Question:
Let a be the smallest positive value of x at which the function f(x) = (cos x^2)(sin x^2) has a critical point. What is the value of f(a)?
The answer begins by using the double angle formula for the sine (sin(2x) = 2sinxcosx) to write the given function in the form f(x) = 1/2 * (sin(2x^2))
I can follow the problem after this point although I do not see how you get the rewritten form. I just need to have that clarified. Thanks.
PR 3rd ed, Final test question 9
The answer would be easy to follow!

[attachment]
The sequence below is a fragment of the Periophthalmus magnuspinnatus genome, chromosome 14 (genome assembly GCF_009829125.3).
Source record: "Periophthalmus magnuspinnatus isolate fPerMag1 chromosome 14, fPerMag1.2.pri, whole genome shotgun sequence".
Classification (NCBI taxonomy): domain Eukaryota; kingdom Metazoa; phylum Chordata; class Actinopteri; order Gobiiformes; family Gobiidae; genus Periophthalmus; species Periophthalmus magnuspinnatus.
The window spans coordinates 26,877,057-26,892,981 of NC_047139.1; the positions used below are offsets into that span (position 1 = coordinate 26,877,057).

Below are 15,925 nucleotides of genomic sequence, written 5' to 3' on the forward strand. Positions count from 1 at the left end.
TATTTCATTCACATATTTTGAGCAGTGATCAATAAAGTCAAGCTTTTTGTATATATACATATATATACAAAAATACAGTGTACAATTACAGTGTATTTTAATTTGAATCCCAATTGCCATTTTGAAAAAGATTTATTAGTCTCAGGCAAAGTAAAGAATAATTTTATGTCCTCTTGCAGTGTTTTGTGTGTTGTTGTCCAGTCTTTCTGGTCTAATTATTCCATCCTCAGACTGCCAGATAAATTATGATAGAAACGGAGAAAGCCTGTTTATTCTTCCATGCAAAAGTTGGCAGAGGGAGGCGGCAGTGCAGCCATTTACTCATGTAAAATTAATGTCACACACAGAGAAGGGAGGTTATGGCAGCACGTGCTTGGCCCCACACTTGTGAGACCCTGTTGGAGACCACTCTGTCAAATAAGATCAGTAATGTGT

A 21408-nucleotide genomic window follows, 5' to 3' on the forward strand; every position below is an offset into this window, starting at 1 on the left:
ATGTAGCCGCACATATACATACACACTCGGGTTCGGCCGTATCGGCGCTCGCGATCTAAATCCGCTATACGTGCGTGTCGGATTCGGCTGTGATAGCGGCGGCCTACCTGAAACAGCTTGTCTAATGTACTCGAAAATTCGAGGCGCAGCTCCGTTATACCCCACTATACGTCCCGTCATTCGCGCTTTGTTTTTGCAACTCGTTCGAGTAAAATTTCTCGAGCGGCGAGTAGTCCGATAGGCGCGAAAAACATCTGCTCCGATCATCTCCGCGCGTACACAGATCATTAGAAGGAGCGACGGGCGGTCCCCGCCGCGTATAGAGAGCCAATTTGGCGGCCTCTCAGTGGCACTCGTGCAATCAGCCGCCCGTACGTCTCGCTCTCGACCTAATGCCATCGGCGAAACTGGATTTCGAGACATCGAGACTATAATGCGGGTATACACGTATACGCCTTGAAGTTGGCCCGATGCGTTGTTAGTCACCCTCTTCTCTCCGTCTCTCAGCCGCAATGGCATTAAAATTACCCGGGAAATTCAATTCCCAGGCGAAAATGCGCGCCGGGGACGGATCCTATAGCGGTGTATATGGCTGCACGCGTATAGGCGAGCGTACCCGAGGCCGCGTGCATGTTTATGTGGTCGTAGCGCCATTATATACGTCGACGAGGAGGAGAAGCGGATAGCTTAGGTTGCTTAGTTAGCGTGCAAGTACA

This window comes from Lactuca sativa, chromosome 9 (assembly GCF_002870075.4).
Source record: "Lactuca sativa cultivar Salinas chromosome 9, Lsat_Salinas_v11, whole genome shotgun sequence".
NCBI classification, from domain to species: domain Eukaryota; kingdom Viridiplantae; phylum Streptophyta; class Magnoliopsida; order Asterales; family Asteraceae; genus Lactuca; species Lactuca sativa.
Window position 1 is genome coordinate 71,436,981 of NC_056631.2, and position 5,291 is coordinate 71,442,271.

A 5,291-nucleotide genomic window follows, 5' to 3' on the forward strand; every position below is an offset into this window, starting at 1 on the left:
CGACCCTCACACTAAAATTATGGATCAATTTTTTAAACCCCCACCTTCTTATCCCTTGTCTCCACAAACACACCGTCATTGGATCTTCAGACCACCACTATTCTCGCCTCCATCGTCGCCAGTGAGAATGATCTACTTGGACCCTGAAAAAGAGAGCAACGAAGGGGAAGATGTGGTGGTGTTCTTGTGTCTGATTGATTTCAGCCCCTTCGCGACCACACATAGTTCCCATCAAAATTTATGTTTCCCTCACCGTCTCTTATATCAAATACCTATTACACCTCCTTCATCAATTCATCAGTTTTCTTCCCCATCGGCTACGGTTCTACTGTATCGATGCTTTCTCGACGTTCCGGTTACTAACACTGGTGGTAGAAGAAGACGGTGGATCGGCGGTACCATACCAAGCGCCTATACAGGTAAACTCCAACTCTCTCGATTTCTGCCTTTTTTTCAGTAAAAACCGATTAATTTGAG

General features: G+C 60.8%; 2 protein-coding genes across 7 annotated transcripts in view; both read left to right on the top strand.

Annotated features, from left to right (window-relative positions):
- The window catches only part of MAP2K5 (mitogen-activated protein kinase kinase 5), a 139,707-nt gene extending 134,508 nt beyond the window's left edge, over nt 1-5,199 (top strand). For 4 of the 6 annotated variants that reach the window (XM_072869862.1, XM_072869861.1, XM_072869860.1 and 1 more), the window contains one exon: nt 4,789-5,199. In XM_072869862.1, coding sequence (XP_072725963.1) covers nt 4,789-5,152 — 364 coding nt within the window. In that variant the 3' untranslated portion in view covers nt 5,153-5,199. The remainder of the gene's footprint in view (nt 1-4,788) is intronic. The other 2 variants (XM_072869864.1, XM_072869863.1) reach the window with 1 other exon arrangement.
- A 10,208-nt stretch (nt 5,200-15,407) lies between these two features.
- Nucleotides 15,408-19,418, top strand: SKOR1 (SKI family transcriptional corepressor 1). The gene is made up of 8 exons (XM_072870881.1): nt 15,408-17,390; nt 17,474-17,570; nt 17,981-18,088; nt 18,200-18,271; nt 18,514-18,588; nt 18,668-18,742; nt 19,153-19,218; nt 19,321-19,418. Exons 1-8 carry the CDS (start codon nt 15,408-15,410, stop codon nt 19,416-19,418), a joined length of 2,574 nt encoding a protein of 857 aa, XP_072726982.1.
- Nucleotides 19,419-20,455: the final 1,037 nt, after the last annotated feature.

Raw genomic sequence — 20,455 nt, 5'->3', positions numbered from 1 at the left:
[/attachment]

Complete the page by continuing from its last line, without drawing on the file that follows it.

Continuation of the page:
Ok! look at this. Sin(2x)=2Sin(x)Cos(x). Now subtitute x^2 with U. Now we have the following relation.
f(x)=Sin(U)Cos(U) ==> f(x)=1/2*Sin(2U) ==> f(x)=1/2*Sin(2x^2)
Now since for Sin(U), the first critical point is licated at U=PI/2, we have,
2x^2=PI/2 ==> x=SQRT[PI]/2
That's All. :d
Ok! look at this. Sin(2x)=2Sin(x)Cos(x). Now subtitute x^2 with U. Now we have the following relation.
f(x)=Sin(U)Cos(U) ==> f(x)=1/2*Sin(2U) ==> f(x)=1/2*Sin(2x^2)
Now since for Sin(U), the first critical point is licated at U=PI/2, we have,
2x^2=PI/2 ==> x=SQRT[PI]/2
That's All. :d

 Posts: 18
 Joined: Sun Oct 07, 2007 1:49 pm
That was easy
Thanks a bunch. I solved the problem another way but yours is more elegant and takes less steps. Better indeed.